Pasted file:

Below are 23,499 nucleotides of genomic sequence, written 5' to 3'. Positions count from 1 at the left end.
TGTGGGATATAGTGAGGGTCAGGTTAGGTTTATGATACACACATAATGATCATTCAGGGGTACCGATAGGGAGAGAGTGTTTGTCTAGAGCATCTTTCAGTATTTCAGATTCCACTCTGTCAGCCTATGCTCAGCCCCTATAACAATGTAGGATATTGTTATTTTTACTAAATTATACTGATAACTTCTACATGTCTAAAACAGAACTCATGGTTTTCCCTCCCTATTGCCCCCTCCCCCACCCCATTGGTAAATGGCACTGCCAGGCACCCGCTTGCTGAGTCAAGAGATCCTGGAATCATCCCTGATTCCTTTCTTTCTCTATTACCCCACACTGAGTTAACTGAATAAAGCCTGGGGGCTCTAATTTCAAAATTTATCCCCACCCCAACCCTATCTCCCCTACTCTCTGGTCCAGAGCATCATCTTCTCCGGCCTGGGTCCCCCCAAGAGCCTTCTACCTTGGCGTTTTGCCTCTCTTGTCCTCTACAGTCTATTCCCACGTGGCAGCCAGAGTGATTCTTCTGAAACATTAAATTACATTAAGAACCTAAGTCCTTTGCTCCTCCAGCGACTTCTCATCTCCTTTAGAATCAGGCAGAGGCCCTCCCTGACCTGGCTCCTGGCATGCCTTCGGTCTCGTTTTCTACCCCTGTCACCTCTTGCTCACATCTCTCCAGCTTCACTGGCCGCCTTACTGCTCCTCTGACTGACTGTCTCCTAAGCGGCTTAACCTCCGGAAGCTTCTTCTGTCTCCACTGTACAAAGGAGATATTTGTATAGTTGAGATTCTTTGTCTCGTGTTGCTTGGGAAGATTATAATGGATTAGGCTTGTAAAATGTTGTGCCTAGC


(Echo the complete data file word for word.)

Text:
Below are 23,499 nucleotides of genomic sequence, written 5' to 3'. Positions count from 1 at the left end.
TGTGGGATATAGTGAGGGTCAGGTTAGGTTTATGATACACACATAATGATCATTCAGGGGTACCGATAGGGAGAGAGTGTTTGTCTAGAGCATCTTTCAGTATTTCAGATTCCACTCTGTCAGCCTATGCTCAGCCCCTATAACAATGTAGGATATTGTTATTTTTACTAAATTATACTGATAACTTCTACATGTCTAAAACAGAACTCATGGTTTTCCCTCCCTATTGCCCCCTCCCCCACCCCATTGGTAAATGGCACTGCCAGGCACCCGCTTGCTGAGTCAAGAGATCCTGGAATCATCCCTGATTCCTTTCTTTCTCTATTACCCCACACTGAGTTAACTGAATAAAGCCTGGGGGCTCTAATTTCAAAATTTATCCCCACCCCAACCCTATCTCCCCTACTCTCTGGTCCAGAGCATCATCTTCTCCGGCCTGGGTCCCCCCAAGAGCCTTCTACCTTGGCGTTTTGCCTCTCTTGTCCTCTACAGTCTATTCCCACGTGGCAGCCAGAGTGATTCTTCTGAAACATTAAATTACATTAAGAACCTAAGTCCTTTGCTCCTCCAGCGACTTCTCATCTCCTTTAGAATCAGGCAGAGGCCCTCCCTGACCTGGCTCCTGGCATGCCTTCGGTCTCGTTTTCTACCCCTGTCACCTCTTGCTCACATCTCTCCAGCTTCACTGGCCGCCTTACTGCTCCTCTGACTGACTGTCTCCTAAGCGGCTTAACCTCCGGAAGCTTCTTCTGTCTCCACTGTACAAAGGAGATATTTGTATAGTTGAGATTCTTTGTCTCGTGTTGCTTGGGAAGATTATAATGGATTAGGCTTGTAAAATGTTGTGCCTAGC